Q. My engine lost oil pressure after using your oil filter. When I took it off, its center was collapsed.
A. Extreme differential pressure can damage internal filter components, such as the filter center tube.
Reference FMC TSB 88-3R2 for further details.
Q. What is the service interval of the filter?
A. When the manufacturer assigns the filter to an application, filters are designed and manufactured to meet the requirements for that application. Therefore, the use of an aftermarket filter will not affect the service interval recommendations of the original equipment manufacturer.
Reference FMC TSB 94-1, 98-1 and 04-1 for further details.
Q. How do I dispose of used oil and filters properly?
A. All used oil filters and oil must be disposed of in accordance with all applicable laws.
Reference FMC TSB 94-7R11
Q. I took your filter out of the box and found it was dented and/or damaged. Can I still use it?
A. NO! A dented or damaged filter should NEVER be installed. Dented or damaged filters often result in metal fatigue fractures. Please take it back to the outlet where you purchased it and exchange it for another filter.
Reference FMC TSB-97-8R1 for further details.
Q. Is it better to use a filter with higher efficiency, regardless of the capacity of the filter?
A. The correct filter for an application will have a good balance between efficiency and capacity for the application it that is used in. Using a filter with very high efficiency may lower the dirt holdling capacity of the filter enough to shorten the life of the filter on the application, increasing the risk of the system going into by-pass.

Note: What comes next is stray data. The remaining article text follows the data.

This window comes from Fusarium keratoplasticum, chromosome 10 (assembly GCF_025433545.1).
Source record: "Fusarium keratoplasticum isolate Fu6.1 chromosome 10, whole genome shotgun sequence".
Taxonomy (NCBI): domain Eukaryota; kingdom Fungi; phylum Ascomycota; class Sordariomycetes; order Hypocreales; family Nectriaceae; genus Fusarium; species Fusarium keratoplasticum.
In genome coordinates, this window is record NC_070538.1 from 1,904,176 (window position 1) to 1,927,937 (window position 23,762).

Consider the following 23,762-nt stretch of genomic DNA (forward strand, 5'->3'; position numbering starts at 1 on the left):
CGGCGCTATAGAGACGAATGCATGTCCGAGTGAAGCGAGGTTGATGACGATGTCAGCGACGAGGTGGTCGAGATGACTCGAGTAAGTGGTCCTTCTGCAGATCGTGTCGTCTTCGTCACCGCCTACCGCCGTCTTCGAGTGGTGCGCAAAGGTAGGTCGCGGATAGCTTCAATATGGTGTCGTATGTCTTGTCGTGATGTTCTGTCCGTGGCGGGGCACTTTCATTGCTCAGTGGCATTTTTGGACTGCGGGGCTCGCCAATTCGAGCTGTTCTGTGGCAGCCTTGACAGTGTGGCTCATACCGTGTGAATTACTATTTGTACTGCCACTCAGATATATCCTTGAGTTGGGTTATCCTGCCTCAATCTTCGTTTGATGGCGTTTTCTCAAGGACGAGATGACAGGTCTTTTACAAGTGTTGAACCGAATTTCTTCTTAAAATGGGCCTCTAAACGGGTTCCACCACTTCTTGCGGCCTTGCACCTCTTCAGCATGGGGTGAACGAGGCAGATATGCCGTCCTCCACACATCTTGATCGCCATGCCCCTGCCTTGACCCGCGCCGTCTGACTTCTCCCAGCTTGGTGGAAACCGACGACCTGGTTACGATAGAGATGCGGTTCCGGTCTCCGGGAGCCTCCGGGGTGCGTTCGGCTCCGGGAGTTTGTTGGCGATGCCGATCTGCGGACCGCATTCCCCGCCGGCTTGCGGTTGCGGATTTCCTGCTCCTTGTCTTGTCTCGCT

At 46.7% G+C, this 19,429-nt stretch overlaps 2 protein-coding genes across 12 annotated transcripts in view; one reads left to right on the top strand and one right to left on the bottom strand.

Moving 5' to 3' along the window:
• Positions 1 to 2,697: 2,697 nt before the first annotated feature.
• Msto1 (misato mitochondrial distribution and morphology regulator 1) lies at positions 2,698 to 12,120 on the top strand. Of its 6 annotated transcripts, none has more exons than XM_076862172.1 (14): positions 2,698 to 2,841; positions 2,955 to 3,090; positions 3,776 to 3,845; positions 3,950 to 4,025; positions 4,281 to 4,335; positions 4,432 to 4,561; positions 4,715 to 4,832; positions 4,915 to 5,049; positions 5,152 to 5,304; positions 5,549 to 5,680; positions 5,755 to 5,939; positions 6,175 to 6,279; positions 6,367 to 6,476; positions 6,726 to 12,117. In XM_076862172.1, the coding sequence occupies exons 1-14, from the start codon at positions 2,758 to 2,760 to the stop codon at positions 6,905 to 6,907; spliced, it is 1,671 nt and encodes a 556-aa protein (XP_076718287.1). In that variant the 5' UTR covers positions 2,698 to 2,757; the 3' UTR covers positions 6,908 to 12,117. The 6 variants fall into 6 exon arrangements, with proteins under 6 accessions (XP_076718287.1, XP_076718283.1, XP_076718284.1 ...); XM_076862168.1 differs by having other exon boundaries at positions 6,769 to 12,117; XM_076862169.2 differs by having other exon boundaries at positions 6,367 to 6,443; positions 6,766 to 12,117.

Q. What is the difference between a by-pass lube filter and a full-flow lube filter?
A. The oil that goes through the full-flow lube filter goes on to lubricate the engine. The by-pass lube filter receives about 10% of the amount of oil that flows through the full-flow filters and filters that oil at a much higher efficiency. The oil that flows through the by-pass lube filter then returns to the sump. Due to the high efficiency of the by-pass lube filter, it cannot handle the same volume of flow as the full-flow filter. A metering orifice is commonly used to meter the flow of oil through the by-pass filter.
Q. What is the micron rating and efficiency of the filter?
A. There are many different types of media that can be used in lube filters. Earlier filters used a depth type media, that type of media is still used in some filters today. Most lube filters now use pleated cellulose or cellulose blended media. Some lube filters in specialized applications use synthetic media (glass) or glass-blended media.
Reference FMC TSB -02-2 for further details.
Q. What are the advantages of glass media?
A. Glass media has more uniformity in the size of the opening in the media, which can provide for better flow performance. Glass media also has more dirt holding capacity per square inch of media than most cellulose media blends.